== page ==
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PGA Tour Players Vote to Help K.Green & C.Smith

“For Players, Charity Begins on the Course”
PGA Players vote to donate 1/2 of their 2010 earnings from Wed. Pro-Ams to the 2 foundations benefiting Smith & Green.
New York Times, LARRY DORMAN, Feb. 13, 2010
PEBBLE BEACH: Before Chris Smith said anything else on Friday, he wanted to tell every player on the PGA Tour how grateful he was. And before Ken Green could talk about how he intended to write each player on tour a letter of thanks, he had to pause, clear his throat and compose himself.

Smith, 40, and Green, 51, barely knew each other when Smith was starting his tour career in 1996, about the time Green’s was winding down. But the two golfers are now linked, by horrific car accidents that killed members of their families last June, and by the unprecedented act of support instituted — but not announced — in December by their extended family of PGA Tour professionals.

The news came out last week that active PGA Tour players voted almost unanimously to donate half of their 2010 earnings from Wednesday pro-ams to the two foundations benefiting Smith and Green. Ross Berlin, the senior vice president for player relations with the PGA Tour, estimated the 2 foundations would each net about $200,000.

A member of the Player Advisory Council, which recommended that the board of directors approve the measure before each tour player voted whether to opt in or opt out, said there was no opposition. “Nobody even hesitated,” said the former council member, Paul Goydos, who was tied for the 36-hole lead at 10 under par in the AT&T Pebble Beach National Pro-Am. “To me, that says a lot about the membership. Chris and Ken had a rough time. “Let’s be honest; we’re giving away on the order of $110 million to charity every year, we’re playing a game for an average of $5 million a week for a living. We probably can’t give back enough. We can’t do enough charity.”

Because he had played sparingly on the PGA Tour in the 3 seasons before the fiery car accident that killed his wife, Beth, and severely injured his daughter, Abigail, 16, and son, Cameron, 12, Smith said he was taken aback when Berlin called him to tell him about the player vote. “It blew me away,” Smith said. “It was just unbelievable. I told Ross I would really appreciate it if at some point you gave me an avenue to thank the membership and to thank the tour because the tour has really done some amazing things.” Smith will be playing his first competitive golf in 7 months next week in the Mayakoba Golf Classic in Mexico, in no small part because of the persistence of his children, who have pushed him to get back in the arena; to his friend and fellow tour pro Jerry Kelly, who lobbied for Smith with the tournament; and to the Mayakoba tournament director, Taylor Ives, who went to his board and secured the invitation. “We compete against each other every single week, but we are a big family,” Kelly said. “And we really feel for anybody in our family who goes through the kind of stuff that Chris and Ken have gone through. That’s — you know, it still sends chills up my spine just talking about what happened. Chris was one of my best friends out there, and so was Beth, and to be able to do this for both of them was the best part.”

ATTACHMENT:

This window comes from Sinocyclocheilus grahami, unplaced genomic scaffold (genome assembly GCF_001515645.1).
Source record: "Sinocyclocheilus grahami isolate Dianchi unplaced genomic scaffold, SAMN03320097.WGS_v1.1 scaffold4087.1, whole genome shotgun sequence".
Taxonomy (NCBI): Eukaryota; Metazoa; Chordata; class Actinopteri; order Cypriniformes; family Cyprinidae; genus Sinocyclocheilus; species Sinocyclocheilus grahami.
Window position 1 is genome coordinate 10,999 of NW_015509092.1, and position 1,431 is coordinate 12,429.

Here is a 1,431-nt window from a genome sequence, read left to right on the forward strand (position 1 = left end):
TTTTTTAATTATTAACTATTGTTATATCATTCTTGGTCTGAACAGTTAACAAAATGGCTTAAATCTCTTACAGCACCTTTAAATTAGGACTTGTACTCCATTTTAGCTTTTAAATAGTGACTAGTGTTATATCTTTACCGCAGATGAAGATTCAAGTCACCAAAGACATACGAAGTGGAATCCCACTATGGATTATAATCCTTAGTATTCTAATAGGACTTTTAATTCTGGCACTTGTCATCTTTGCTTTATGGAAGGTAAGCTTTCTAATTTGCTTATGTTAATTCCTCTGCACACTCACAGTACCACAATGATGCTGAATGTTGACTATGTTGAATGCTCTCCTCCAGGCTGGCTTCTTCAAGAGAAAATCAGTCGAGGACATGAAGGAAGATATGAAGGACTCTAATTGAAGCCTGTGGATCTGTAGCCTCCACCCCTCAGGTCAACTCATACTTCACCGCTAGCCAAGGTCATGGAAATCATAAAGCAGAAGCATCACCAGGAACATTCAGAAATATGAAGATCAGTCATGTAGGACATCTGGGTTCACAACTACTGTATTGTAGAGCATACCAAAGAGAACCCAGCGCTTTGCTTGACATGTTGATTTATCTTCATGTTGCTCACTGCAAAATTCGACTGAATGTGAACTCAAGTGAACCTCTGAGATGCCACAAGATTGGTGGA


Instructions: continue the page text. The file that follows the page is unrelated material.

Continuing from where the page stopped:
In a recreational vehicle crash in Mississippi, Green’s girlfriend, brother and German shepherd died, and he ultimately had to have

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his right leg amputated. Green was fitted with a prosthesis below his right knee and has been trying to work his way back to the Champions Tour by relearning the golf swing that won five tour events. He suffered another blow when his son, Hunter, 21, was found dead of unknown causes last month in his dormitory room at Southern Methodist.

He sometimes wonders what the point is, Green said, and at times he feels things are getting better. He said he was flabbergasted by the tour players’ voting him a share of their earnings. “I was humbled — again,” he said. “Let’s face it, a good portion of those kids that are out there now don’t even know me, and they’re still doing this for myself and for Chris. It just shows that there’s a lot of good heart out there.”

Tour pros make up the largest group of independent contractors in major professional sports. The small percentage who reach the PGA Tour tend to be highly motivated, fiercely competitive and self-reliant individuals who go their own way much more than other athletes do. They have no teammates or owners, they tell their managers what to do, and they fire coaches whenever they want. And this year, they all agreed to give away half of their Wednesday pro-am earnings. “All of the players have actually stepped up and agreed to it on their own,” Kelly said. “That says an awful lot about our membership.”

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